LONDON, AUG. 24, 1732.
I wish Dr. Delany had complied with your request sooner, in acquainting me with your intentions in favour of Mr. Pilkington. I could have been glad also, that he had acquainted you, as I desired him, with the particulars how I stood circumstantiated in relation to the chaplain; for I flatter myself that your usual good nature would have induced you to comply with my request, in writing a letter to me, in an authoritative way, in your recommendation of Mr. Pilkington; which would have given me a good excuse for my refusing a gentleman, whom my deputy and common councilmen had recommended to me above six months ago.
Another accident happened in this affair, by the doctor's not receiving a letter I sent him, which, by mistake, came not to his hands (though at home) until many hours after my man had left it at his lodgings; which letter, had he seen in time, would have prevented some little difficulties I lie under in this affair, and which I must get over as well as I can. For, sir, when I reflect on the many obligations I have to you, which I shall ever acknowledge, I am glad of any occasion to show my gratitude; and do hereby, at your request, make Mr. Pilkington my chaplain, when mayor. I wish it may answer his expectations; for the profits are not above one hundred and twenty pounds, if so much, as I am told. He constantly dines with the mayor; but I am afraid cannot lie in the hall, the rooms being all of state. For your sake I will show him all the civilities I can. You will recommend him to Jo. (Dr. I mean) Trapp. The mayor's day is the 30th of October; so that he may take his own time.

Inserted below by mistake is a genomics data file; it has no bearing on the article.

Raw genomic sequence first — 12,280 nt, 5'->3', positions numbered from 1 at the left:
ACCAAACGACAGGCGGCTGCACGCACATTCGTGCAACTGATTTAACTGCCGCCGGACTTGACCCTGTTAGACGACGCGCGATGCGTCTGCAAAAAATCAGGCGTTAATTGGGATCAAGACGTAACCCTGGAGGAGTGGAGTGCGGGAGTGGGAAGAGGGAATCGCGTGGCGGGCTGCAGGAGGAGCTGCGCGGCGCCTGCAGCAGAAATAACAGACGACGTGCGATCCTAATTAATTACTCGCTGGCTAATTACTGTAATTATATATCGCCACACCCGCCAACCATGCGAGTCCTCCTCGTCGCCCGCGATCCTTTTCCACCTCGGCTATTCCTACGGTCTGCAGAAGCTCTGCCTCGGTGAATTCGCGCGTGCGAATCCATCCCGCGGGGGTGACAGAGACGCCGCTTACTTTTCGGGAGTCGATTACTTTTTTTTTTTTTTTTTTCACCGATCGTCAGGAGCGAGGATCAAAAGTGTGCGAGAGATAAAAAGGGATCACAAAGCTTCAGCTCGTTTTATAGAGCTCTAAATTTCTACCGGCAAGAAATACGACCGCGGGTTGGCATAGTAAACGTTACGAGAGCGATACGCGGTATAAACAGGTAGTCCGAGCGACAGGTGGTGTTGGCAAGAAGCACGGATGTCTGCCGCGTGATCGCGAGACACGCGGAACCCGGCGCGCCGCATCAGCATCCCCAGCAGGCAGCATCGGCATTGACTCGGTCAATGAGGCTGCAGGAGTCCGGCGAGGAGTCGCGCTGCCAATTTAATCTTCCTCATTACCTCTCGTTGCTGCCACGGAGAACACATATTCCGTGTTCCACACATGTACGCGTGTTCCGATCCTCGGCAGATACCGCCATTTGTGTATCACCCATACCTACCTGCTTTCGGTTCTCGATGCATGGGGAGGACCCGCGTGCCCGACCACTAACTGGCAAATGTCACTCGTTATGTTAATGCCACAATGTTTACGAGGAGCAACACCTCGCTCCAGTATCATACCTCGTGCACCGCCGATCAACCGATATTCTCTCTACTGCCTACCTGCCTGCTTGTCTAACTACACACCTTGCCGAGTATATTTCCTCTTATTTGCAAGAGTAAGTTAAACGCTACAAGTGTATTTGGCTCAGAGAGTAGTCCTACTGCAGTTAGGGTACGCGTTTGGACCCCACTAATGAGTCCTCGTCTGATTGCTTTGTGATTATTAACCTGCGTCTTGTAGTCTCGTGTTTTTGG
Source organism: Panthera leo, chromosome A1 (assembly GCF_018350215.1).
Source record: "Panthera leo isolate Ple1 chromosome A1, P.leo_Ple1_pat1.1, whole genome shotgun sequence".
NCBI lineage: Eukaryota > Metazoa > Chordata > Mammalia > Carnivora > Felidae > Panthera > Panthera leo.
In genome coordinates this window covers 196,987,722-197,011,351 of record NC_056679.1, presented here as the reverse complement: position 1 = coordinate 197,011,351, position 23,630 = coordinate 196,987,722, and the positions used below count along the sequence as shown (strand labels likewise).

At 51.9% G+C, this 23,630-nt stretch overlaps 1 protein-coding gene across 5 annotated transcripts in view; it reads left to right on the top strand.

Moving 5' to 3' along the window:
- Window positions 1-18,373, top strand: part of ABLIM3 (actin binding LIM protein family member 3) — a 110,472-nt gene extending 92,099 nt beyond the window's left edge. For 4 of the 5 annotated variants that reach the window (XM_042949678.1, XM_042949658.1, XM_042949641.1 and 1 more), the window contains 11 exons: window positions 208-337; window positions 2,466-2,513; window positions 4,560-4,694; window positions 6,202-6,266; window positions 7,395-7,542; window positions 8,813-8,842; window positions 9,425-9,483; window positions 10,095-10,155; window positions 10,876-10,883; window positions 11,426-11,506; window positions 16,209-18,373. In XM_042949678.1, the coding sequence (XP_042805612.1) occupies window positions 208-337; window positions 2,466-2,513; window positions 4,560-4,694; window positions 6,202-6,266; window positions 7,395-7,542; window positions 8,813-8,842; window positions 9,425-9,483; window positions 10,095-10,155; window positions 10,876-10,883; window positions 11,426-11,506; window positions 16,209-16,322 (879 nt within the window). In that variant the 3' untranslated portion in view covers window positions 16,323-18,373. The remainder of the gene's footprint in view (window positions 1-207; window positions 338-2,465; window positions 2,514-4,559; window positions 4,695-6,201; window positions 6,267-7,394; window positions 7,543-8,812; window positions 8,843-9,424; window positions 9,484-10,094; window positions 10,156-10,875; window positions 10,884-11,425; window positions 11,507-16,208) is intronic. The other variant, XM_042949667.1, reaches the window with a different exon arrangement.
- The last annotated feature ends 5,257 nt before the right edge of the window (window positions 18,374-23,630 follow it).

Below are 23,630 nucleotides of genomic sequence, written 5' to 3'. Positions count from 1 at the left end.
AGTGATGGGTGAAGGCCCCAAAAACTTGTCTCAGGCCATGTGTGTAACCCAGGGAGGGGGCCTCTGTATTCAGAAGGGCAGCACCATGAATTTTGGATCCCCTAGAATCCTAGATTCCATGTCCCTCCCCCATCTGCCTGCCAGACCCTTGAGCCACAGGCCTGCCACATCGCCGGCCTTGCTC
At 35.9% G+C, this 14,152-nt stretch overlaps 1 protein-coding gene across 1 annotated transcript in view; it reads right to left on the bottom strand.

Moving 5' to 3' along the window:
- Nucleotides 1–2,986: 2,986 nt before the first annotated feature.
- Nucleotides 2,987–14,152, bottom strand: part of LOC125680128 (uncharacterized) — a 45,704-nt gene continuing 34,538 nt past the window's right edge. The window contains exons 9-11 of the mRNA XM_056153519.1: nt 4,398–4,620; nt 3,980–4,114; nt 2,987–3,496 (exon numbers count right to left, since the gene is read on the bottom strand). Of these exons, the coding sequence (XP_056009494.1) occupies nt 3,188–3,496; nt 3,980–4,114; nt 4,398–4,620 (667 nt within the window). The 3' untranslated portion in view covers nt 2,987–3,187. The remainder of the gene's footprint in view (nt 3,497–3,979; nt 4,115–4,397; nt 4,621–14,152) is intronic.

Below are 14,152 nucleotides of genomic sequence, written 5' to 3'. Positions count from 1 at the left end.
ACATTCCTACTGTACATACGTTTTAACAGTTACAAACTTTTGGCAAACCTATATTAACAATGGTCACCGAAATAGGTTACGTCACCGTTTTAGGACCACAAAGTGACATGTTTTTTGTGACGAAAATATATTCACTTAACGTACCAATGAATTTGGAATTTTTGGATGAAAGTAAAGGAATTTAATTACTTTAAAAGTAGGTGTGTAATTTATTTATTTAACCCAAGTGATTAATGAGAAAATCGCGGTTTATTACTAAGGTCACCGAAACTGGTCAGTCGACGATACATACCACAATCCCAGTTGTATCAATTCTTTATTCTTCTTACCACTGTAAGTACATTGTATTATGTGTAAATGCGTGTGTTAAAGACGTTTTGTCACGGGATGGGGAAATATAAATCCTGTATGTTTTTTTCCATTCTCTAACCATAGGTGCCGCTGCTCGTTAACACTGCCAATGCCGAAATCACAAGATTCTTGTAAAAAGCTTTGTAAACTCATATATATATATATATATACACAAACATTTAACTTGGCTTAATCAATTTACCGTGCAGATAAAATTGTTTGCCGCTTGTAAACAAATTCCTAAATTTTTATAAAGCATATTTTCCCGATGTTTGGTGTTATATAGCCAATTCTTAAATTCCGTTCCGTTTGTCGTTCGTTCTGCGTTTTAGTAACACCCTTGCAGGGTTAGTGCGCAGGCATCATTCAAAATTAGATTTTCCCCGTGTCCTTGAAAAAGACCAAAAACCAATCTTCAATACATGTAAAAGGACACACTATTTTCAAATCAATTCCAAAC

It would add very much to my felicity, if your health would permit you to come over in the spring, and see a pageant of your own making. Had you been here now, I am persuaded you would have put me to an additional expense, by having a raree-show (or pageant) as of old, on the lord mayor's day. Mr. Pope and I were thinking to have a large machine carried through the city, with a printingpress, author, publishers, hawkers, devils, etc., and a satirical poem printed and thrown from the press to the mob, in publick view, but not to give offence; but your absence spoils that design.
Pray God preserve you long, very long, for the good of your country, and the joy and satisfaction of your friends; among whom I take the liberty to subscribe myself, with great sincerity, sir, your most obedient and most humble servant,